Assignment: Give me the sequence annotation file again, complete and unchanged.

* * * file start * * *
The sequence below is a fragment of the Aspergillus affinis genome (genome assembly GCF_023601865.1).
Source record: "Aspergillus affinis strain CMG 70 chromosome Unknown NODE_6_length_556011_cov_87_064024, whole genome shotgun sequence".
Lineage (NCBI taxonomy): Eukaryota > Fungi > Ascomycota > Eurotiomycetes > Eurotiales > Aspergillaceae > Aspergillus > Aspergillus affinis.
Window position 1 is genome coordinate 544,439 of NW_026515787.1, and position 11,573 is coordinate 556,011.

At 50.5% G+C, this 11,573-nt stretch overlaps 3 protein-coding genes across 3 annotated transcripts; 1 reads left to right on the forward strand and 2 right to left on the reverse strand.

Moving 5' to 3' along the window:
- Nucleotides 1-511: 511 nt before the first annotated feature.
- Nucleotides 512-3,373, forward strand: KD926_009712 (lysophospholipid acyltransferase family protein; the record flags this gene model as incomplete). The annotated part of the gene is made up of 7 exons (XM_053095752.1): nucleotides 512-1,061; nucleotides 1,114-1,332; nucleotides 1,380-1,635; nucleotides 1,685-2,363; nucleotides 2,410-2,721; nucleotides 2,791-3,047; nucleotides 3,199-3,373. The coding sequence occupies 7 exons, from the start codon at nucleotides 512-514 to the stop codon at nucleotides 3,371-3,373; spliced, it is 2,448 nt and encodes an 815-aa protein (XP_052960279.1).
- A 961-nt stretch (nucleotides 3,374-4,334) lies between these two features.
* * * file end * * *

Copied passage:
The sequence below is a fragment of the Aspergillus affinis genome (genome assembly GCF_023601865.1).
Source record: "Aspergillus affinis strain CMG 70 chromosome Unknown NODE_6_length_556011_cov_87_064024, whole genome shotgun sequence".
Lineage (NCBI taxonomy): Eukaryota > Fungi > Ascomycota > Eurotiomycetes > Eurotiales > Aspergillaceae > Aspergillus > Aspergillus affinis.
Window position 1 is genome coordinate 544,439 of NW_026515787.1, and position 11,573 is coordinate 556,011.

At 50.5% G+C, this 11,573-nt stretch overlaps 3 protein-coding genes across 3 annotated transcripts; 1 reads left to right on the forward strand and 2 right to left on the reverse strand.

Moving 5' to 3' along the window:
- Nucleotides 1-511: 511 nt before the first annotated feature.
- Nucleotides 512-3,373, forward strand: KD926_009712 (lysophospholipid acyltransferase family protein; the record flags this gene model as incomplete). The annotated part of the gene is made up of 7 exons (XM_053095752.1): nucleotides 512-1,061; nucleotides 1,114-1,332; nucleotides 1,380-1,635; nucleotides 1,685-2,363; nucleotides 2,410-2,721; nucleotides 2,791-3,047; nucleotides 3,199-3,373. The coding sequence occupies 7 exons, from the start codon at nucleotides 512-514 to the stop codon at nucleotides 3,371-3,373; spliced, it is 2,448 nt and encodes an 815-aa protein (XP_052960279.1).
- A 961-nt stretch (nucleotides 3,374-4,334) lies between these two features.